Editing can be messy, especially when multiple staff is involved in a single project. All the back and forth, constant revisions, and piecemeal feedback can make it difficult to see exactly what changes were made and by whom.
Don’t panic if your document has gone through rounds of revisions. You can go back and retrace your editing from the latest iteration to the original version, thanks to Google Doc’s version history tool.
How to see edit history in Google docs - three ways:
- Enter the ‘File’ drop-down menu, select ‘see version history’
- Use the keyboard shortcut, Crtl+Alt+Shift+H
- Check the toolbar at the top of the doc. This shows a real-time status to let you know when the last edit took place e.g ‘Last edit was seconds ago’. Click on the update to open up the history
Once in the version history window, you can cycle through all the changes made and see at a glance who made them.
Prefer your first edit? No problem. Each time Google saves your doc, it logs it in the history and gives you the option of restoring that particular version. You can also name these files to keep each iteration separate in its own doc.
This insight into individual activity makes Google Docs perfect for collaborative teams. By enhancing transparency, staff can see where they’ve gone wrong, monitor progress, and work more efficiently with streamlined communication.
Communicating in Google Docs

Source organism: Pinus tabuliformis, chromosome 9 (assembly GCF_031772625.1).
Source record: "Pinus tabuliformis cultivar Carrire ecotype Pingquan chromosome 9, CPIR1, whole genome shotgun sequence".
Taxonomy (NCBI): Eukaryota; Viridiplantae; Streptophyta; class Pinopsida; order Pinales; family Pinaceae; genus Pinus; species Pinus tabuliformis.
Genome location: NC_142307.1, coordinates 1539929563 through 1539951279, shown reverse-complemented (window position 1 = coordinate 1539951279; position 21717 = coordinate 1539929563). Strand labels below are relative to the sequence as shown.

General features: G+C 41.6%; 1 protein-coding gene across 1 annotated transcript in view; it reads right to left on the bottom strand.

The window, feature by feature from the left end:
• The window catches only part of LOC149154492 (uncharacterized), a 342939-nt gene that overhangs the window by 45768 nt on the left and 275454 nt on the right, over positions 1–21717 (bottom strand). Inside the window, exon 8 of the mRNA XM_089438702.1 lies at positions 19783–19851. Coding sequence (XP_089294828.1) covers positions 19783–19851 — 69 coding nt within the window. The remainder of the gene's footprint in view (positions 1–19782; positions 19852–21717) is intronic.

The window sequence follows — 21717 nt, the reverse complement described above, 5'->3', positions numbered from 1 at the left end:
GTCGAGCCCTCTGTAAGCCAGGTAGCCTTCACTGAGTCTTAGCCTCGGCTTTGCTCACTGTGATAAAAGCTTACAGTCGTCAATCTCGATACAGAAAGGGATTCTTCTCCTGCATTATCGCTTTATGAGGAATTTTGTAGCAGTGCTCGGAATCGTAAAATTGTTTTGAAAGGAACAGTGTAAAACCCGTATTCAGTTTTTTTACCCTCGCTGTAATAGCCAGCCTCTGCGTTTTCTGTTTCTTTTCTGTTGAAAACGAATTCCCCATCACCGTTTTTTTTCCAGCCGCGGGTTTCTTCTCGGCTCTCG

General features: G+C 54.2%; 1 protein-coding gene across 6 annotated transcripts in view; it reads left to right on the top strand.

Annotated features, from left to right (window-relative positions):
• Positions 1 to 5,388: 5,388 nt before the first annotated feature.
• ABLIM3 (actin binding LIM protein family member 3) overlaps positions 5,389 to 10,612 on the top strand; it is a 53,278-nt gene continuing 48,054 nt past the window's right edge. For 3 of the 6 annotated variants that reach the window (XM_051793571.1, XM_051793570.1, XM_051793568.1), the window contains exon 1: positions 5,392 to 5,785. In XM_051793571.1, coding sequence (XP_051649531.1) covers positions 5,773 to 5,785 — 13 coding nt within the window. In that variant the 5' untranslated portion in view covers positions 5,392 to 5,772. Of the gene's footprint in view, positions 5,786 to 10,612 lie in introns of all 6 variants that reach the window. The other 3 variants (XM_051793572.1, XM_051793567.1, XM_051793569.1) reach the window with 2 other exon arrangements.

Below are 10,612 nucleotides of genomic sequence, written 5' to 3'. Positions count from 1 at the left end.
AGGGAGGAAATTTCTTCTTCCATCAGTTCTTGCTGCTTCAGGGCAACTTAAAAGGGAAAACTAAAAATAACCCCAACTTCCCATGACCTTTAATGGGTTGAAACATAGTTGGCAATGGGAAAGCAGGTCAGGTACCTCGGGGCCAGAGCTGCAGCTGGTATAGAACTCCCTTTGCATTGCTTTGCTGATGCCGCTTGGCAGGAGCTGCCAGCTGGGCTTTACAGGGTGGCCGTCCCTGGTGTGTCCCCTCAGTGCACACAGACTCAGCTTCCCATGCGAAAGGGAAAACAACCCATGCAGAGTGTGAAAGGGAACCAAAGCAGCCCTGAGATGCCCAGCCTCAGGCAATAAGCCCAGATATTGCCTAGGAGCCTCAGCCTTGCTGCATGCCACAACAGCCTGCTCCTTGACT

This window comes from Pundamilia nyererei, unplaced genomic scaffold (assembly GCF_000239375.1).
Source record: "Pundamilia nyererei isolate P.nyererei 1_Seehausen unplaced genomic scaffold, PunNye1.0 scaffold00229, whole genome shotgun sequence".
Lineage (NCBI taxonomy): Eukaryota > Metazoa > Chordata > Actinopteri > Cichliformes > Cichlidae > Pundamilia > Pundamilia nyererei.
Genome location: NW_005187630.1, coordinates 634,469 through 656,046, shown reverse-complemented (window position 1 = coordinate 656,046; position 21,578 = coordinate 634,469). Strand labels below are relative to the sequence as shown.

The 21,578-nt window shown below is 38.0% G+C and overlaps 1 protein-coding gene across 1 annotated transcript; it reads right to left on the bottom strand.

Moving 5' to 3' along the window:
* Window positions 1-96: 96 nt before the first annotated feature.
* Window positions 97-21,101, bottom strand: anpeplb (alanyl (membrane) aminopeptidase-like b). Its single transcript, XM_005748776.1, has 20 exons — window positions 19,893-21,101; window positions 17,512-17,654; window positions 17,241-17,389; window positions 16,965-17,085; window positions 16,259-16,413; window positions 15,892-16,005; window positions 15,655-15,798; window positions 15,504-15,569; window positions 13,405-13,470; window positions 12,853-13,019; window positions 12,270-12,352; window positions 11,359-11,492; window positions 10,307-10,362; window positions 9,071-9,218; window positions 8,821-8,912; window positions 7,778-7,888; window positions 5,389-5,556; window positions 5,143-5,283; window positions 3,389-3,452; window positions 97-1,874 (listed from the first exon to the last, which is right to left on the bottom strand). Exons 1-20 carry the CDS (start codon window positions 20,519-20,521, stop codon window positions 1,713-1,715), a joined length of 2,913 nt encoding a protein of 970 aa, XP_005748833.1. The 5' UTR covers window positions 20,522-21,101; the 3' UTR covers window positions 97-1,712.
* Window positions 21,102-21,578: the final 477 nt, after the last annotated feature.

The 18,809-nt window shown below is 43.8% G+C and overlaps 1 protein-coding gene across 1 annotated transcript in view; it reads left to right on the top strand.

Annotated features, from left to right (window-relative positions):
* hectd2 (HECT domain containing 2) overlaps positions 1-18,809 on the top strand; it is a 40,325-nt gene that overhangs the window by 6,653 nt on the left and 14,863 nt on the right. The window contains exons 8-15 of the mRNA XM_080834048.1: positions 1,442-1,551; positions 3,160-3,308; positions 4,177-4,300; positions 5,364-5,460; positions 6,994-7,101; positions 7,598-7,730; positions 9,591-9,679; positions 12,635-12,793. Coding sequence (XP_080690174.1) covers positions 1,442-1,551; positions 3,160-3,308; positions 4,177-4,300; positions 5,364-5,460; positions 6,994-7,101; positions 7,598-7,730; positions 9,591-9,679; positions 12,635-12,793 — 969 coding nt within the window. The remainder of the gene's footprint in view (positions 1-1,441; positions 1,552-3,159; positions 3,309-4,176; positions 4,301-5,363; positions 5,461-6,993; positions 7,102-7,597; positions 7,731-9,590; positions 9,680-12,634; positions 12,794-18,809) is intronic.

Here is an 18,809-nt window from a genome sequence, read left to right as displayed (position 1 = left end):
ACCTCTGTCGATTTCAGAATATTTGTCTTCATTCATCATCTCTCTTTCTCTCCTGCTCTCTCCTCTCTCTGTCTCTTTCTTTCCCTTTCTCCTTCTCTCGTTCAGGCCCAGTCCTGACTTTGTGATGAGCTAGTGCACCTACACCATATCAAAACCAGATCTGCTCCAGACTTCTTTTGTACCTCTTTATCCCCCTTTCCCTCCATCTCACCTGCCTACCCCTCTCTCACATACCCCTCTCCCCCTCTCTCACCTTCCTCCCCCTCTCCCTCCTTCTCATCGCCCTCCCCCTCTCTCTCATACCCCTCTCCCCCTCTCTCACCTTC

Editors don’t work in silos. They need to be in almost constant contact with their writers - especially when a deadline is looming.
Google Docs comment function allows for real-time conversations so editors can ask questions, request more information, or check in with their writers and get an instant response. They highlight whatever piece of text they’re querying and click the square speech bubble icon in the toolbar.
You can also make a comment via the toolbar - using the Insert menu and scrolling down to ‘Comment’ - or use the keyboard shortcut Ctrl+Alt+M.
Once the comment bubble opens up, just start typing. Everyone with access to the doc will be able to see and respond to your comment, but you can also ensure it gets to a particular recipient by tagging them. This assigns the comment to them, and they’ll get an email informing them it needs their attention.
How to turn off editing in Google Docs
At some point, your doc will be as polished as it’s going to get. At that point, you may want to stop edits so that it remains pristine.
Google allows you to lock down your doc so that no further changes can be made. You, or anyone else with editing access, can change the sharing permissions, so the file becomes inaccessible to others.
Click the ‘Share’ button to pull up the list of collaborators with access to the doc. By clicking the downward arrow, you can change their status from editor to viewer or commentator or just remove them from the doc entirely.
Collaborative editing made easy
Collaboration can be challenging, with more offices working remotely or taking a hybrid approach. Managers must provide the right tech tools to facilitate better communication and streamlined workflows.
Editorial departments will find lots to love in Google Docs easy interface. The easy-to-use controls, functionality, and flexibility of the application turn static documents into organic collaborations - saving editors time, effort, and a lot of stress.
As a Google Cloud Premier Partner, UpCurve Cloud’s technicians are Workspace experts. We can help your organization migrate to the cloud, transform your workflows, and enhance your digital architecture with training and consultations tailored to your business needs. Contact the team at UpCurve Cloud today to learn more and get started!